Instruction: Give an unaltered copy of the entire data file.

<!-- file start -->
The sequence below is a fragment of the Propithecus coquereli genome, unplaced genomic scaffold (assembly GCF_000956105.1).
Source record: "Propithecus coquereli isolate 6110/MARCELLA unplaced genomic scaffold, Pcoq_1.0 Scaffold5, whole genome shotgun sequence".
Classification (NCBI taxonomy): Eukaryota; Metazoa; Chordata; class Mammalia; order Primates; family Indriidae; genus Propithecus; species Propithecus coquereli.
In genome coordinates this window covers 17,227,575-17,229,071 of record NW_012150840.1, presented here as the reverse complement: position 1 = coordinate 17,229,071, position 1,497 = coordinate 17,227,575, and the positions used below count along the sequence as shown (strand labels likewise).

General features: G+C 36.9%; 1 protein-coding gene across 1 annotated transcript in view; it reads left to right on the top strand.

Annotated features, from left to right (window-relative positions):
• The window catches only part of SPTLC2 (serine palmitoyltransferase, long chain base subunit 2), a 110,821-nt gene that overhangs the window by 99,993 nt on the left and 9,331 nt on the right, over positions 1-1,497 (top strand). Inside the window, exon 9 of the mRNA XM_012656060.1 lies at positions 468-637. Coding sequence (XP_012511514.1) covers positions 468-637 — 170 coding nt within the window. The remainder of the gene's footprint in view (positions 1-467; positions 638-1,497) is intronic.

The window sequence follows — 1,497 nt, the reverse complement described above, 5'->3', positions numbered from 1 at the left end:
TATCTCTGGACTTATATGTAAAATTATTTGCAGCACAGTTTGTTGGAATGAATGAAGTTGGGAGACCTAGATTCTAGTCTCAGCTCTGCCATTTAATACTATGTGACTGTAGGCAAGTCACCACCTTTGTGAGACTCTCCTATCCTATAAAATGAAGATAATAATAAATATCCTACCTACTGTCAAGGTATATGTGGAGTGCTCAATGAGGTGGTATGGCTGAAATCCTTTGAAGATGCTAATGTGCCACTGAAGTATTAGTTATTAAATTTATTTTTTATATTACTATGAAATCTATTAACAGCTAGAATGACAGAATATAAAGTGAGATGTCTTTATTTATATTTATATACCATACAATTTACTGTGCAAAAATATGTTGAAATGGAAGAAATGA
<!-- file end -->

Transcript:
The sequence below is a fragment of the Propithecus coquereli genome, unplaced genomic scaffold (assembly GCF_000956105.1).
Source record: "Propithecus coquereli isolate 6110/MARCELLA unplaced genomic scaffold, Pcoq_1.0 Scaffold5, whole genome shotgun sequence".
Classification (NCBI taxonomy): Eukaryota; Metazoa; Chordata; class Mammalia; order Primates; family Indriidae; genus Propithecus; species Propithecus coquereli.
In genome coordinates this window covers 17,227,575-17,229,071 of record NW_012150840.1, presented here as the reverse complement: position 1 = coordinate 17,229,071, position 1,497 = coordinate 17,227,575, and the positions used below count along the sequence as shown (strand labels likewise).

General features: G+C 36.9%; 1 protein-coding gene across 1 annotated transcript in view; it reads left to right on the top strand.

Annotated features, from left to right (window-relative positions):
• The window catches only part of SPTLC2 (serine palmitoyltransferase, long chain base subunit 2), a 110,821-nt gene that overhangs the window by 99,993 nt on the left and 9,331 nt on the right, over positions 1-1,497 (top strand). Inside the window, exon 9 of the mRNA XM_012656060.1 lies at positions 468-637. Coding sequence (XP_012511514.1) covers positions 468-637 — 170 coding nt within the window. The remainder of the gene's footprint in view (positions 1-467; positions 638-1,497) is intronic.

The window sequence follows — 1,497 nt, the reverse complement described above, 5'->3', positions numbered from 1 at the left end:
TATCTCTGGACTTATATGTAAAATTATTTGCAGCACAGTTTGTTGGAATGAATGAAGTTGGGAGACCTAGATTCTAGTCTCAGCTCTGCCATTTAATACTATGTGACTGTAGGCAAGTCACCACCTTTGTGAGACTCTCCTATCCTATAAAATGAAGATAATAATAAATATCCTACCTACTGTCAAGGTATATGTGGAGTGCTCAATGAGGTGGTATGGCTGAAATCCTTTGAAGATGCTAATGTGCCACTGAAGTATTAGTTATTAAATTTATTTTTTATATTACTATGAAATCTATTAACAGCTAGAATGACAGAATATAAAGTGAGATGTCTTTATTTATATTTATATACCATACAATTTACTGTGCAAAAATATGTTGAAATGGAAGAAATGA